Adam Clayton Powell Jr. (1908-1972) became the first African American to serve in the U. S. Congress (1945 to 1971) representing the 22nd congressional district, which included Harlem. Powell also served as pastor of the Abyssinian Baptist Church, perhaps the most politically powerful African American congregation in New York City. Both of Powell’s parents were southerners. “I was born more than a half century ago, when [a] black stove was a place of magic where the coal fire always glowed and from which good things came,” writes Powell. He goes on to say, “I don’t know how we modern men live on such paltry offerings—food then was food. For breakfast we had a different hot bread every morning—muffins, biscuits, corn bread, loaves of hot oatmeal bread with handfuls of raisins and blueberries sprinkled through them; pancakes so big that they seemed to be a yard wide but, in fact, were only the size of a big frying pan. . . and popovers so big you could put up your hand inside, which there was room for plenty of butter.” A Popover is a hollow quick bread shaped like a muffin and made from a thin batter of eggs, milk, and flour. Popovers evolved out of English pudding batters from the 17th century with their first documented history in a 1850 letter and later in a late nineteenth century cook book. Its popularity made its way from Maine to New York and some called for greasing the muffin tins with beef or pork drippings creating a meat flavored pastry. Other interpretations used garlic and herbs in the batter and still another recipe included substituting purred pumpkin for some of the flour and further flavoring the batter with allspice, nutmeg, and or cinnamon. Today most popovers have a butter flavor instead of meat or eggnog like flavor.
Vegan popover recipe: http://www.ecovegangal.com/2008/12/vegan-popovers.html
Popover tips and tricks: http://home.insightbb.com/~bonnett/popover/popover_tipsandtricks.htm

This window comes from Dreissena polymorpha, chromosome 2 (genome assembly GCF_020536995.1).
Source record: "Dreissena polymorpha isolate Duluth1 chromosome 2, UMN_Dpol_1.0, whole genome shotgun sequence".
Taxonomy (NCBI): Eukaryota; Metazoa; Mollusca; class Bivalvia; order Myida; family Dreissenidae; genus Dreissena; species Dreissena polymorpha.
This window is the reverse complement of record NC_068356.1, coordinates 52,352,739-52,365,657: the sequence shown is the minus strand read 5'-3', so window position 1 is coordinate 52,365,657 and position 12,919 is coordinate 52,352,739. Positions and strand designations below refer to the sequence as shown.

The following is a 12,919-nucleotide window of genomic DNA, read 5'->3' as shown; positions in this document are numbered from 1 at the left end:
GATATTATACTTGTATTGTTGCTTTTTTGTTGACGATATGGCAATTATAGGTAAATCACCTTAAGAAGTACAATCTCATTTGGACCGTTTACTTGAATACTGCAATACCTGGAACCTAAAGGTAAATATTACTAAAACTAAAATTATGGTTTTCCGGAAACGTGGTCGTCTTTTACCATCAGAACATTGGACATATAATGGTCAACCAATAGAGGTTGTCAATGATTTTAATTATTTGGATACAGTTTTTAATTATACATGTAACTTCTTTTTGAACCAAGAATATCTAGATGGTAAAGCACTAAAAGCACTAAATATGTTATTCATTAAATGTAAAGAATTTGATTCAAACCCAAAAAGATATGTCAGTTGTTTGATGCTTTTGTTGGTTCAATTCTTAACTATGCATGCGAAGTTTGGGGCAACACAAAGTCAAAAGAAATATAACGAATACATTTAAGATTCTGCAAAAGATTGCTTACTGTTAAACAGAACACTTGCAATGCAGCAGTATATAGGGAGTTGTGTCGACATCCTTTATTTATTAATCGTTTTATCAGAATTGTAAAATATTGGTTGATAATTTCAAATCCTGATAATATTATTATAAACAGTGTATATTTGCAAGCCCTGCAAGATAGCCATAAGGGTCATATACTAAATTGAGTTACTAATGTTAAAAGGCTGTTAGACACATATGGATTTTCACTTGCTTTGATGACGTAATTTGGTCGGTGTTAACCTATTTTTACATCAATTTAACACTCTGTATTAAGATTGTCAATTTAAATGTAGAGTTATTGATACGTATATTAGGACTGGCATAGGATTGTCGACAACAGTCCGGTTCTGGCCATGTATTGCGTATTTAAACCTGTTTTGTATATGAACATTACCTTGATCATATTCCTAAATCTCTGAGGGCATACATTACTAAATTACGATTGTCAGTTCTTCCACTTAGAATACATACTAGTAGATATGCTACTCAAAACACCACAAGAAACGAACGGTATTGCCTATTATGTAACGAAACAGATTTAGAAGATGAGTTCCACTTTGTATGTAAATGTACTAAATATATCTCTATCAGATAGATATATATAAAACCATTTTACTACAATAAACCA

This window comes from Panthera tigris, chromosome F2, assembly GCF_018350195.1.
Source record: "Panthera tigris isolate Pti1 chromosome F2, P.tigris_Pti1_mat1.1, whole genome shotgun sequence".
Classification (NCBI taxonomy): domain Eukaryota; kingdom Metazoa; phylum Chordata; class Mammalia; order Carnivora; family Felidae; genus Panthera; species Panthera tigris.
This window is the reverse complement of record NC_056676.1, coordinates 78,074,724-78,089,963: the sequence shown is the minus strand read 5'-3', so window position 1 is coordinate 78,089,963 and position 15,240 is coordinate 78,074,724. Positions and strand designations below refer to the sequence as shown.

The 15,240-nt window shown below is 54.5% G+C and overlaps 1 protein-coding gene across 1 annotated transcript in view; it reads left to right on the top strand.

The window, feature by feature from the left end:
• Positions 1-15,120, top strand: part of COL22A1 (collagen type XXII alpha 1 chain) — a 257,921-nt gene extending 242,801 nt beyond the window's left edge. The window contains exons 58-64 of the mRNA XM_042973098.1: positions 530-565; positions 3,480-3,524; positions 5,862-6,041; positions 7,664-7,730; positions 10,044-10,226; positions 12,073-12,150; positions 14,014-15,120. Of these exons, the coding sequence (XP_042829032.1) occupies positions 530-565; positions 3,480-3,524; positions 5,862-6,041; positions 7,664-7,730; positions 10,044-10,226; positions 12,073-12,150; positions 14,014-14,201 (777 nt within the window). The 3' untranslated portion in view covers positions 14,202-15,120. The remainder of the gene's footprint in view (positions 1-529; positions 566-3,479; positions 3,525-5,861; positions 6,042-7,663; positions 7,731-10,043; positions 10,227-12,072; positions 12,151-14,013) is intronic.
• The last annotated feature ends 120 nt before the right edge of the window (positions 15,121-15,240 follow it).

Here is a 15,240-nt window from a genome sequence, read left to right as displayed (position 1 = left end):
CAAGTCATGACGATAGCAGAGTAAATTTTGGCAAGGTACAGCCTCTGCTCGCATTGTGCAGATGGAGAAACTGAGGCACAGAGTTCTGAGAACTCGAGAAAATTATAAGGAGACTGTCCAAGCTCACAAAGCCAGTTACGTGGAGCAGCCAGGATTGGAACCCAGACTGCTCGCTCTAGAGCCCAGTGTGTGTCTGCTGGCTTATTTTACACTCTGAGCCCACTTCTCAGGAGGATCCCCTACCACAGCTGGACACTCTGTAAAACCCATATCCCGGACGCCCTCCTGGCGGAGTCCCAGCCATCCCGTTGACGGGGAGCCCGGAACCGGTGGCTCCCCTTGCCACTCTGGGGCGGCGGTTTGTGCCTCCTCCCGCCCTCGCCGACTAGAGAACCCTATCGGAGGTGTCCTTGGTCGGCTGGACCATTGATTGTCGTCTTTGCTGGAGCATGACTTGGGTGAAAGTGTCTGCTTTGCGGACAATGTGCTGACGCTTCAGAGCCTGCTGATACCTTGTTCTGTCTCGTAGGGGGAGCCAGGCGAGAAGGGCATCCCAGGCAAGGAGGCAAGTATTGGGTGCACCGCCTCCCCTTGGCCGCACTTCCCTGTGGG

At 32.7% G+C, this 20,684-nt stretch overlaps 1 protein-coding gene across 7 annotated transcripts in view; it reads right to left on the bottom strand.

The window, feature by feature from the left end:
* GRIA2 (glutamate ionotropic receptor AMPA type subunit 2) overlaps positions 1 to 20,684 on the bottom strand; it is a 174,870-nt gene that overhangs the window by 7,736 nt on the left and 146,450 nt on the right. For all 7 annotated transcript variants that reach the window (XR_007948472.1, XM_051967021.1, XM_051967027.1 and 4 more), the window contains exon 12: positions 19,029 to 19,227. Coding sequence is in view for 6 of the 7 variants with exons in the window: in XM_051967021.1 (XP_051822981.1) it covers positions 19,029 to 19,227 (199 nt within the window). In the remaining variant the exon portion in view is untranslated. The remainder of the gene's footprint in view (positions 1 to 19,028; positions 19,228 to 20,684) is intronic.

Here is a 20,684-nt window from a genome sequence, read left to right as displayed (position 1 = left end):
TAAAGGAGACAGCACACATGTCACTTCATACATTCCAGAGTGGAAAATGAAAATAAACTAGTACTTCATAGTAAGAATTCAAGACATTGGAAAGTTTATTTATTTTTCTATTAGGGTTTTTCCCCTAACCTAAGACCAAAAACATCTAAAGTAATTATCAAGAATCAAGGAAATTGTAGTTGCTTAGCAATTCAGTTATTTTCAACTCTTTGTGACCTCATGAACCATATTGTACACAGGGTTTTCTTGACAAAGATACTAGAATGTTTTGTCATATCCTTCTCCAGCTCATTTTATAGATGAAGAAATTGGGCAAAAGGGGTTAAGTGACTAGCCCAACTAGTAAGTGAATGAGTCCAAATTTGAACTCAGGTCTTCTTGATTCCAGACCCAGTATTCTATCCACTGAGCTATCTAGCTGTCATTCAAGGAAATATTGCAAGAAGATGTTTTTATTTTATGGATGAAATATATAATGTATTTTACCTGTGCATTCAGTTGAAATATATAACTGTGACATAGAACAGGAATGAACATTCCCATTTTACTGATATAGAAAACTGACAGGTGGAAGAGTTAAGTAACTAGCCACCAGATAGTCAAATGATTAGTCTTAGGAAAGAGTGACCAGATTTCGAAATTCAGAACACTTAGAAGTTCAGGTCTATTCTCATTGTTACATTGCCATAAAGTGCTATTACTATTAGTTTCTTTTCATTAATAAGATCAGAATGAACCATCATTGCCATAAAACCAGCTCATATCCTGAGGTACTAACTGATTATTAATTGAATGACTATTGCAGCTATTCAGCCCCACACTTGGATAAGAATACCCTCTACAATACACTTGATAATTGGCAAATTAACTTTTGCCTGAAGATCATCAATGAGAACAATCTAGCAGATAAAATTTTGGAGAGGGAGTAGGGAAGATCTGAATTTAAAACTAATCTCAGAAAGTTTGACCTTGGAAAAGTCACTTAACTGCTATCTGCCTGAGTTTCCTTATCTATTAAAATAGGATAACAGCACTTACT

Vegetarian green bean recipes: http://whatscookingamerica.net/Vegetarian/VegetarianGreenBeans.htm
Green bean casserole: http://blog.fatfreevegan.com/2006/11/best-vegan-green-bean-casserole.html
Roasted Potato and Green Bean Salad: http://foodmuses.wordpress.com/2010/08/01/roasted-potato-and-green-bean-salad/
Vegan green bean recipes: http://vegweb.com/index.php?board=453.0
Brunswick stew, recipes below (Photo from http://veganthyme.blogspot.com/)
One of the leading figures in the black power and black arts movements of the late 1960s was Amiri Baraka, formerly LeRoi Jones. Born in 1934 in Newark New Jersey, Baraka wrote an essay on soul food as a rebuttal to critics who argued that African Americans had no language or characteristic cuisine. He insisted that hog maws, chitterling sweet potato pie, gravy and pork sausage, fried chicken, or chicken in the basket, barbecued ribs, hoppin’ John, hush puppies, fried fish, hoe cakes, biscuits, salt pork, dumplings, and gumbo all came directly out of the black belt region of the South and represented the best of African-American cookery. He and others like him called for a new, independent, proud black identity. Baraka advocated soul food as black folk’s cuisine and argued that Harlem cuisine his soul food and it comes straight from southern migrants. “Sweet potato pies, a good friend of mine asked recently, ‘Do they taste anything like pumpkin?’ Negative. They taste more like memor[ies],” of the south. In response to the black power and black arts movements, publication of the first soul food cookbooks began to appear in progressive book stores in the 1960s. I cannot recommend any better meal on a cold February day then a piping hot bowl or cup of gumbo; here are two recipes below.
Traditional gumbo recipe: http://www.bigoven.com/170608-New-Orleans-Creole-Gumbo-recipe.html
Vegan gumbo recipe: http://vegweb.com/index.php?topic=27730.0
For those, like my wife, who can’t stand typos, watch out! I have severe ADD which kept me from moving forward with this blog for too long. My friend encouraged me to start blogging and just disclose my disability the same way I do on the first day of class as a college professor. Folks I regularly make spelling mistakes because of my disability. In order to get two books and several academic journal articles published I use a professional copy editor. To blog that would take too much time and money. So if you can overlook my typos, enjoy my musings.
Note: I am also on